Social media users: 79 million or 30% penetration. Smart phone ownership grew from 12% to 30% since 2013.
Consumers are spending more on lifestyle purchases. Household spending grew 15% in the recent two years, with more spending on dining out, recreation and entertainment. Ace has responded by offering lifestyle product mixes in DIY and other categories.
Opportunities with Ace Indonesia
- Potential for growth
- Strongest player in the category
- Unique and wide variety in products
- Direct import
- In line with market trends
- Long term market experience
- High cost of distribution and logistics
- Human Resources—population has limited skills and education
- Changes in government regulations
- High bureaucracy
- Government favors local products
Ms. Nana Dewi outlined changes in retail channels since 2015 for store types: hypermarket, Supermarket, Minimarkets,Traditional grocery stores, traditional drug stores and cosmetics stores and the modern drug store. She described how consumers have shopped in the traditional “wet” markets and in traditional streetside retail locations. Modern hypermarkets and minimarkets have seen huge growth in recent years. Two local minimarket chains are strong, with 11,000 stores each; international names such as 7-11 and Circle K each have fewer than 100 locations each.
Ace Indonesia is the largest chain with widest coverage at 120 stores and has the largest Ace in the world at 161,000 sq. ft. An Ace home center fills 3,000 sq. meters and Ace hardware stores occupy less than 3,000 sq. meters. Ace has grown its store count and sales by 27% since 2007 and its space grew 19% since 2008. Ace maintains stores in large malls it owns and has small stores in rented buildings. Its loyalty programs have 1.3 million members and are growing.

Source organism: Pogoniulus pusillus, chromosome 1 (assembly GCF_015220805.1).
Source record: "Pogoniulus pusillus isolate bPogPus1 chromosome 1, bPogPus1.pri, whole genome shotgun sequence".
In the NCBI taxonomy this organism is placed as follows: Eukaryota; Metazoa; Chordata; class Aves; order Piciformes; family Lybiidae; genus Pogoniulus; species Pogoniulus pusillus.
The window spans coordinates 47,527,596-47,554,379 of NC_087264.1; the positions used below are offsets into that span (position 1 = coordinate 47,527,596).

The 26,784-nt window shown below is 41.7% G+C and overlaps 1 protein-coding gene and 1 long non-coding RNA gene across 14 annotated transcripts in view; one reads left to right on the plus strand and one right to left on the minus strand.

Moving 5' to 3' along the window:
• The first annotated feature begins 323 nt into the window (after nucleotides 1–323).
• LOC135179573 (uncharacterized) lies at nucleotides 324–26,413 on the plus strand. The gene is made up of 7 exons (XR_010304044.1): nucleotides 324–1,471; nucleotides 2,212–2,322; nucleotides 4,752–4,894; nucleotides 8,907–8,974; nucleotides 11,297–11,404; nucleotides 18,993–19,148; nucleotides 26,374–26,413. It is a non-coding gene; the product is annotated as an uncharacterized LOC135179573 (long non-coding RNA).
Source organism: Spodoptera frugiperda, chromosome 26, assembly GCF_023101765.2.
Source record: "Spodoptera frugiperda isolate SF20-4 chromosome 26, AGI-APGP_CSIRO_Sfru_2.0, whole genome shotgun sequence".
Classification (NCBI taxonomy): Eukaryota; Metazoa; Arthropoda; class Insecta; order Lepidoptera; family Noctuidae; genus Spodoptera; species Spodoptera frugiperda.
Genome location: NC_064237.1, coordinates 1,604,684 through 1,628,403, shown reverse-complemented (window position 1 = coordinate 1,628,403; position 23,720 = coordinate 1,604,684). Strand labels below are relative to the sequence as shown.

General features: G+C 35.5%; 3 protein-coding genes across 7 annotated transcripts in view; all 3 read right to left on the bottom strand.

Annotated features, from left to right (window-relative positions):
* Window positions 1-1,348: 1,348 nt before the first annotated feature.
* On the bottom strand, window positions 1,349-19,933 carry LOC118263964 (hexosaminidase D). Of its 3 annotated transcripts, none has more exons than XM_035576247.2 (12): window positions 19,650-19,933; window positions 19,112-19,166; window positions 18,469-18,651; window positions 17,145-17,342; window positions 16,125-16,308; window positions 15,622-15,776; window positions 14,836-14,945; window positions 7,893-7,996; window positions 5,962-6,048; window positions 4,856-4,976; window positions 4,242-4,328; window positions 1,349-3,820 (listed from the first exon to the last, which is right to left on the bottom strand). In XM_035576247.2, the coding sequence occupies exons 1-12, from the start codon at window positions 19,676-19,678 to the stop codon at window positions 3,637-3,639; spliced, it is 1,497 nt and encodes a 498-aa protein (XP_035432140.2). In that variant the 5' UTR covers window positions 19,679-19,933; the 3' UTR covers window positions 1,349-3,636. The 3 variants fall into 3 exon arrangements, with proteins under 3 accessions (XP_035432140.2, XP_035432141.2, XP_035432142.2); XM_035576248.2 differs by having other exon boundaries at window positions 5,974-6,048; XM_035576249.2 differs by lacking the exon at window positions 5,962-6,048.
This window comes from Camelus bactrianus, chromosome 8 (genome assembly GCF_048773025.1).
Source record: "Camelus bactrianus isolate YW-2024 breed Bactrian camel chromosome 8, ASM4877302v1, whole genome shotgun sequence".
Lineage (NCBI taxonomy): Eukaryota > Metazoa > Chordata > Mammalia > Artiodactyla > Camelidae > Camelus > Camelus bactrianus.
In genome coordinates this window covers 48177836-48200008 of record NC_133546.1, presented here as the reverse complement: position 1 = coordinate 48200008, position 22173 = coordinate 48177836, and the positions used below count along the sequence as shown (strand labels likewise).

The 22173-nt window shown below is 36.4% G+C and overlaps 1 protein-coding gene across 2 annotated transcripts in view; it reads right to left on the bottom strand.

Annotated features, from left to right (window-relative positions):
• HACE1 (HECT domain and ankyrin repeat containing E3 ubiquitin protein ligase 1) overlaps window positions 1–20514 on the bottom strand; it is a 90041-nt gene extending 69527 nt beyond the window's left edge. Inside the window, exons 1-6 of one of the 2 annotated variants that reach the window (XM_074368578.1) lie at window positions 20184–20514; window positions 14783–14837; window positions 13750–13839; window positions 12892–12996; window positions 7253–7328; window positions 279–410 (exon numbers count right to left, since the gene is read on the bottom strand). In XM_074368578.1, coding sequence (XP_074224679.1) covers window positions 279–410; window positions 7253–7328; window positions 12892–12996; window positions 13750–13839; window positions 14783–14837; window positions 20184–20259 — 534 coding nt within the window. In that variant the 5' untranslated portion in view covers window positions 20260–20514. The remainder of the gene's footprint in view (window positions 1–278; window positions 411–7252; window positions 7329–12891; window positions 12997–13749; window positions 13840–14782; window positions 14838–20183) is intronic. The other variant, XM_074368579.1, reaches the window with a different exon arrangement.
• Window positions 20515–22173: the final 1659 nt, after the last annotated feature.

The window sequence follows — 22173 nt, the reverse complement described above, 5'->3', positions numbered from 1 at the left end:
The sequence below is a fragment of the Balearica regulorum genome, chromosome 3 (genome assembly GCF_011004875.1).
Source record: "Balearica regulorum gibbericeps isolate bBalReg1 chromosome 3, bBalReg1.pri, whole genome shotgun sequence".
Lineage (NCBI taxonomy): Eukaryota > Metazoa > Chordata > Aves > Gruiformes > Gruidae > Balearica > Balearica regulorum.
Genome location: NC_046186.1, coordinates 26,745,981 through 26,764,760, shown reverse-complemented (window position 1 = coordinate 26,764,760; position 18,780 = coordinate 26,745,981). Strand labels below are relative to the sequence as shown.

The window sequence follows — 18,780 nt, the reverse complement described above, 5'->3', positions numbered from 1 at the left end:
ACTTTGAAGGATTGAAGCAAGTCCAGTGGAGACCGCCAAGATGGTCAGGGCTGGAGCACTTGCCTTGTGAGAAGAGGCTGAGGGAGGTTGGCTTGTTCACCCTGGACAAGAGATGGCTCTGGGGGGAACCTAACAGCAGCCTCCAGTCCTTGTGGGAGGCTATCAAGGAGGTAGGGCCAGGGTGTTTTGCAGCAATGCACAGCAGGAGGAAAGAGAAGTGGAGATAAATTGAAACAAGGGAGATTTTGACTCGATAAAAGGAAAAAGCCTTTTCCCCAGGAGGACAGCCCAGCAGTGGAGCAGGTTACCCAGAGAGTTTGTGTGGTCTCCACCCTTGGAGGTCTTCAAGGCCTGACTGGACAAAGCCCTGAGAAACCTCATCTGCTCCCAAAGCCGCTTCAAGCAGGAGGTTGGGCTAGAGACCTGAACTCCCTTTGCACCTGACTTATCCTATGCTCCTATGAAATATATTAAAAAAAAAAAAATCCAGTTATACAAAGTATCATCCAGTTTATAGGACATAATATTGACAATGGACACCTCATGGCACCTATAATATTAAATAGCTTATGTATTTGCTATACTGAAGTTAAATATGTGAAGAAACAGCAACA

As part of the Kawan Lama corporate group, the organization employs 23,000. The corporate group maintains B2B distribution, 400 retail stores, service, property, manufacturing and e-commerce. Ace was established on the Indonesian stock exchange in 1995.
Ace is organized around 17 departments, including automotive, home improvement, hardware, and lifestyle products such as home living, homewares, sports and bikes, lighting and outdoor living.
Ace maintains long term partnerships with world-class brands. International brands offer quality items from around the world, with housewares brands such as Trudeau, Rubbermaid, Casabella, Brabantia, Victorinox Umbra , Harold Import, Arrow plastics, Anchor and Interdesign. Private label goods represent about 20% of the assortment.
Donny Prayoga, head of purchasing, built upon Ms. Dewi’s presentation with details on the buying process. Buyers meet with vendors in August and march at Ace shows. Imported products make up 90% of the line, local products 10%.